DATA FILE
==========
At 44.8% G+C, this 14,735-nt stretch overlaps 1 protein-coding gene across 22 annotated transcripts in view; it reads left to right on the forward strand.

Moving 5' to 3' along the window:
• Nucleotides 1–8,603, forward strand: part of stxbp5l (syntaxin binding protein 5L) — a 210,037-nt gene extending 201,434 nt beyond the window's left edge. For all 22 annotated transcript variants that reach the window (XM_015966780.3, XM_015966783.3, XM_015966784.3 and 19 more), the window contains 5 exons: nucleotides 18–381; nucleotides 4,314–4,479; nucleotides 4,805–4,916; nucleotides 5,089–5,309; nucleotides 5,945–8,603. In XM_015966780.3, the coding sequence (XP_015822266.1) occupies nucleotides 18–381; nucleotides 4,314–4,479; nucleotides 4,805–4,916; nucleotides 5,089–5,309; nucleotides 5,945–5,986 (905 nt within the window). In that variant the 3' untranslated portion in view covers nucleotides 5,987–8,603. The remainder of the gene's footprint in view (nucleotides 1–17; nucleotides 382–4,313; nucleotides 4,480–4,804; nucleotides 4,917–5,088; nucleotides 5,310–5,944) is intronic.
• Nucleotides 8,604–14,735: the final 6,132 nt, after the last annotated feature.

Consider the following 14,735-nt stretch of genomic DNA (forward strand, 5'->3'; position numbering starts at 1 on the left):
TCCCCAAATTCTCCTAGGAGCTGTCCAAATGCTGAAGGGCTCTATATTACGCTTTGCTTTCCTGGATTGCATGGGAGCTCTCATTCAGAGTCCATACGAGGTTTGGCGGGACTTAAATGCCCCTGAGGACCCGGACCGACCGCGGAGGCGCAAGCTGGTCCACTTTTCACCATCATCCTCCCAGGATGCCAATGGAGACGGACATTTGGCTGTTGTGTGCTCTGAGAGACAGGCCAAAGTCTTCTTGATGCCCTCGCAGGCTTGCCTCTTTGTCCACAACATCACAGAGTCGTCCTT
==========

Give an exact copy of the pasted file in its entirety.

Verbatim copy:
At 44.8% G+C, this 14,735-nt stretch overlaps 1 protein-coding gene across 22 annotated transcripts in view; it reads left to right on the forward strand.

Moving 5' to 3' along the window:
• Nucleotides 1–8,603, forward strand: part of stxbp5l (syntaxin binding protein 5L) — a 210,037-nt gene extending 201,434 nt beyond the window's left edge. For all 22 annotated transcript variants that reach the window (XM_015966780.3, XM_015966783.3, XM_015966784.3 and 19 more), the window contains 5 exons: nucleotides 18–381; nucleotides 4,314–4,479; nucleotides 4,805–4,916; nucleotides 5,089–5,309; nucleotides 5,945–8,603. In XM_015966780.3, the coding sequence (XP_015822266.1) occupies nucleotides 18–381; nucleotides 4,314–4,479; nucleotides 4,805–4,916; nucleotides 5,089–5,309; nucleotides 5,945–5,986 (905 nt within the window). In that variant the 3' untranslated portion in view covers nucleotides 5,987–8,603. The remainder of the gene's footprint in view (nucleotides 1–17; nucleotides 382–4,313; nucleotides 4,480–4,804; nucleotides 4,917–5,088; nucleotides 5,310–5,944) is intronic.
• Nucleotides 8,604–14,735: the final 6,132 nt, after the last annotated feature.

Consider the following 14,735-nt stretch of genomic DNA (forward strand, 5'->3'; position numbering starts at 1 on the left):
TCCCCAAATTCTCCTAGGAGCTGTCCAAATGCTGAAGGGCTCTATATTACGCTTTGCTTTCCTGGATTGCATGGGAGCTCTCATTCAGAGTCCATACGAGGTTTGGCGGGACTTAAATGCCCCTGAGGACCCGGACCGACCGCGGAGGCGCAAGCTGGTCCACTTTTCACCATCATCCTCCCAGGATGCCAATGGAGACGGACATTTGGCTGTTGTGTGCTCTGAGAGACAGGCCAAAGTCTTCTTGATGCCCTCGCAGGCTTGCCTCTTTGTCCACAACATCACAGAGTCGTCCTT